“Mom, You Just Discovered the Meaning to Life!”

(But Will It Lead to Riches?)

by Diane Eble

It was bedtime one Monday night, and my 10-year-old daughter, Christine, and I were chatting as we often do while she gets ready for bed.

As she brushed her long brown hair, she suddenly said, “Mom, what is the meaning of life? I mean, like, why are we even here?”

Dumfounded, I just stared at her for a second.

I don’t know about you, but I wasn’t asking those kinds of questions until at least age 12—and I thought I was precocious….

Fortunately, my pastor had just happened to mention the answer to the first question to the Westminster Confession in his sermon the day before. (Gift!) Also fortunately, I had been listening—and I remembered now.

“The purpose of life,” I said, “is to glorify God and enjoy him forever.”

She looked at me, big blue eyes round in amazement. Then she shouted joyfully, “Mom, that’s it! Yes! That is the answer! Of course. What else could it be?”

We talked about that some. I emphasized the “enjoy him forever,” since this is something it seems to me so many Christians miss. Living a life of faith is not about going through the motions of dry duty. It’s about life, true life, abundant life, life because we’re connected to the very Source of True Life.

“Mom,” Christine said excitedly, “you’re going to make us rich. You know the answer everyone is looking for!”

(Note here our failure as Christian parents. She obviously did not know the Westminster Confession, had no clue that I was not the initiator of this profound answer. )

I gently told her this was not my own brilliant idea, but that it comes from the Bible and early church leaders who distilled the biblical truths into some very good questions and answers, and that this was one of the most basic because, as she said, this is the question everyone wants answered.

I also told her this answer has been around for a couple of thousand years, and that in a way, sharing this answer with other people, in life and word, is what every Christian is asked to do. It’s what my own books all boil down to.

“You mean, then, it won’t make us rich?” she asked in disappointment.

“That’s doubtful,” I said.

It’s actually not a bad question. If we Christians supposedly have The Answer that everyone is dying to know, why aren’t people paying us to learn it?

More pointedly, why aren’t Christians acting as if this is the Answer to Life?

To me, it’s an astounding idea that the Creator of this vast and amazing universe, from the farthest flung planet to the mysterious force that holds all cells together (a quark, perhaps?)—this Creator God says (if you believe the Bible, as I do) that he actually desires a personal relationship with each and every individual, and that he made a way for that to happen.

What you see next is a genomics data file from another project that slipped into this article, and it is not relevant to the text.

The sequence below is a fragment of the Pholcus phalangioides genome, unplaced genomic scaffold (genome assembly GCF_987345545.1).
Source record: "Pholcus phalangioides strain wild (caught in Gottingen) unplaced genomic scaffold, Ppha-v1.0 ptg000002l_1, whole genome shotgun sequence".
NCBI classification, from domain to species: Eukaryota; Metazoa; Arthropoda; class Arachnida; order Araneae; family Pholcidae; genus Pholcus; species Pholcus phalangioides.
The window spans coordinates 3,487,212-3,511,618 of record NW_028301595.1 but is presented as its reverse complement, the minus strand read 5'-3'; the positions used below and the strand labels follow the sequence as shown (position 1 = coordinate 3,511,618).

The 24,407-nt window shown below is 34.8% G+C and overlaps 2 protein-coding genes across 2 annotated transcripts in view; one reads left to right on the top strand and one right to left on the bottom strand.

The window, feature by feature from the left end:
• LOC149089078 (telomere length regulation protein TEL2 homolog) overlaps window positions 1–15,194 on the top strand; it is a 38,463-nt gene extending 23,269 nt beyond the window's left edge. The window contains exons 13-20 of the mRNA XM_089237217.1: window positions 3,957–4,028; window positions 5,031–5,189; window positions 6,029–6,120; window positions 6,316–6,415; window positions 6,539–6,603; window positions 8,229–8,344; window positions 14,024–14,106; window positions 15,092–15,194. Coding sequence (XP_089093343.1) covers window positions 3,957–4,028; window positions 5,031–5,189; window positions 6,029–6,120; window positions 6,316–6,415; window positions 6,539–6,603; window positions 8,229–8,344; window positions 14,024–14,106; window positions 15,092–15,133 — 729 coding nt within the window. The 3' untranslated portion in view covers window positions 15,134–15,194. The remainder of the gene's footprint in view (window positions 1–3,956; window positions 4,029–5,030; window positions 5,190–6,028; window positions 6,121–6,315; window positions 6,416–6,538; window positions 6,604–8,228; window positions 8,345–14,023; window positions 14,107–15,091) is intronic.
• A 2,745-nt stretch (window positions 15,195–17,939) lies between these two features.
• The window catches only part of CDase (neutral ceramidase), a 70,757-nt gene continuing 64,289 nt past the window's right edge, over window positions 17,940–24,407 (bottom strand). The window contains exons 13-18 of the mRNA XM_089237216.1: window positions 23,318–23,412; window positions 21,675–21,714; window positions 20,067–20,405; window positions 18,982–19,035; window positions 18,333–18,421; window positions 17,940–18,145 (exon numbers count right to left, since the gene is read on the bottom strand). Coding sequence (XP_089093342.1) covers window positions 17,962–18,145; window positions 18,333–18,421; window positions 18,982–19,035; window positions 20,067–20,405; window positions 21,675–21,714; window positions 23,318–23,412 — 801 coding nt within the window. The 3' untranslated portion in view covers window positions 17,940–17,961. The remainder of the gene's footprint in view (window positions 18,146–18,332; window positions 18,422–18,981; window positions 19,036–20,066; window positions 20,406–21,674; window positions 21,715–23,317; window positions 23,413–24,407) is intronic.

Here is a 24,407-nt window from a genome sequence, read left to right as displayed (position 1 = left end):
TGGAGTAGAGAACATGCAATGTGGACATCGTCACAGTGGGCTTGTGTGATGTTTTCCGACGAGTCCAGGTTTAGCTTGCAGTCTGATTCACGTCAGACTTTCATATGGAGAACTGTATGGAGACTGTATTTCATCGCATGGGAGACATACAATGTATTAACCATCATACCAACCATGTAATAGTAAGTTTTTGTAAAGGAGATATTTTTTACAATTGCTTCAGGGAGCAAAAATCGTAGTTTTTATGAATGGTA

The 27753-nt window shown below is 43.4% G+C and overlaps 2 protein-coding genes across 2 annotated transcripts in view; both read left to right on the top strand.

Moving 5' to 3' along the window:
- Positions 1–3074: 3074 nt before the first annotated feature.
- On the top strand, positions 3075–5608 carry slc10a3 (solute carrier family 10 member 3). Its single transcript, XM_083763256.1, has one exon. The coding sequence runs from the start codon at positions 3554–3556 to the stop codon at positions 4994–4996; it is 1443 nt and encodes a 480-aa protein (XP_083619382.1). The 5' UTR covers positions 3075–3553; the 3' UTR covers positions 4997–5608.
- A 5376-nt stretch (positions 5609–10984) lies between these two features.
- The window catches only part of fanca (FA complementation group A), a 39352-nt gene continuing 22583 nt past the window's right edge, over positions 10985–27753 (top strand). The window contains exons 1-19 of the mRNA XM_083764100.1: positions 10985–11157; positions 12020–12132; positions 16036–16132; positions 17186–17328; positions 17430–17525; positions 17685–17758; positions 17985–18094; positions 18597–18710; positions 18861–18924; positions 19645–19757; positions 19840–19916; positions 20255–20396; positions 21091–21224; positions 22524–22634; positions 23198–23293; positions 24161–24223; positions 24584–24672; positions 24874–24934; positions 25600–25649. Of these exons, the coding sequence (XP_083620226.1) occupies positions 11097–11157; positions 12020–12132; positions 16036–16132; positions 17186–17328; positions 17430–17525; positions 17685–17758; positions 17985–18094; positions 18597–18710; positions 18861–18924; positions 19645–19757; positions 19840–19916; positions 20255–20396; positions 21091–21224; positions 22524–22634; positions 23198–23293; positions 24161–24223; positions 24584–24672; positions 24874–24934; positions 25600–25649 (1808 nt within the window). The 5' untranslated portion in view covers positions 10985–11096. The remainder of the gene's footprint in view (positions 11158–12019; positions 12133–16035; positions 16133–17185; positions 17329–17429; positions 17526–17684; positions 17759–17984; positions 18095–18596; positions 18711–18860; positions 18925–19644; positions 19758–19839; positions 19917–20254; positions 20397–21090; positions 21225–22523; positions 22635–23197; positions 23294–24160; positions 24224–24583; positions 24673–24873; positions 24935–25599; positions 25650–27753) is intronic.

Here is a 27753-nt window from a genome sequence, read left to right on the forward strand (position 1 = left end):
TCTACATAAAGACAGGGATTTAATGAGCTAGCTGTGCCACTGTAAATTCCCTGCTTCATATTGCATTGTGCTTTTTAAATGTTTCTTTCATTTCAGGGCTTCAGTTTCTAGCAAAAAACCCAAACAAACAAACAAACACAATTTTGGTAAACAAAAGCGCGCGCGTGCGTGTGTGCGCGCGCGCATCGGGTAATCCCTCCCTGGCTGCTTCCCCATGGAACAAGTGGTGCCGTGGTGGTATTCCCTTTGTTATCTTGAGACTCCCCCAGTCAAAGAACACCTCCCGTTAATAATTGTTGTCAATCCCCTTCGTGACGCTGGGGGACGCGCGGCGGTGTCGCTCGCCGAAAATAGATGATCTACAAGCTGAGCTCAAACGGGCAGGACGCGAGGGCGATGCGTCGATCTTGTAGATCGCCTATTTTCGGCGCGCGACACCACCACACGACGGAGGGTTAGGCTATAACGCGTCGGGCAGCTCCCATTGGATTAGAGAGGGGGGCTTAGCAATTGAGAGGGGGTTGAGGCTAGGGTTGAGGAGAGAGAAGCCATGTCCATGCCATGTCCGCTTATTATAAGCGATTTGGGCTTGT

A way that cost him the most precious thing he had—the life of his only Son, who somehow, in some unfathomable energy of Relationship, is fully God but became fully human, too, and died a human death and rose a divine conqueror—all so that these human beings, made in his very own image, could know him in their daily life, and then join him in some unimaginable paradise that we all unconsciously pine for every day of our lives … and live there forever.

See, that truth just floors me. To experience it daily, as I do whenever I open my heart (and I’m aware of it even when I don’t, there’s no escaping it)—that is something I never quite get over.

Not too long ago I attended a retreat at my church on “The Kingdom of God and the Poor.” One of the most powerful things done there was a reading of all the scriptures that included a reference to “the kingdom of God.”

One thing that struck me: how many times it was mentioned that one must become like a little child to enter, or receive, the kingdom of God.

I’ll leave you to ponder what all that means, as I will do. But … might not Christine’s response to my words about the meaning of life be a good example of what Jesus meant?

She didn’t debate it, doubt it, dissect it. She recognized the truth instantly and received it joyfully.

Jesus himself once prayed, “I praise you, Father, Lord of heaven and earth, because you have hidden these things from the wise and learned, and revealed them to little children. Yes, Father, for this was your good pleasure.”

Interesting also that a few verses down, Jesus also made his famous invitation, “Come to me, all you who are weary and carry heavy burdens, and I will give you rest. Take my yoke upon you and learn from me, for I am gentle and humble in heart, and you will find rest for your souls. For my yoke is easy ad my burden is light.”

A child does not carry the weight of the world on her shoulders.

Neither, Jesus says, must I.

In that there is much needed rest.

(Scriptures above come from Matthew 11: 25-26, 28-30, New International Version)

Copyright (c) 2006 by Diane Eble. All rights reserved.

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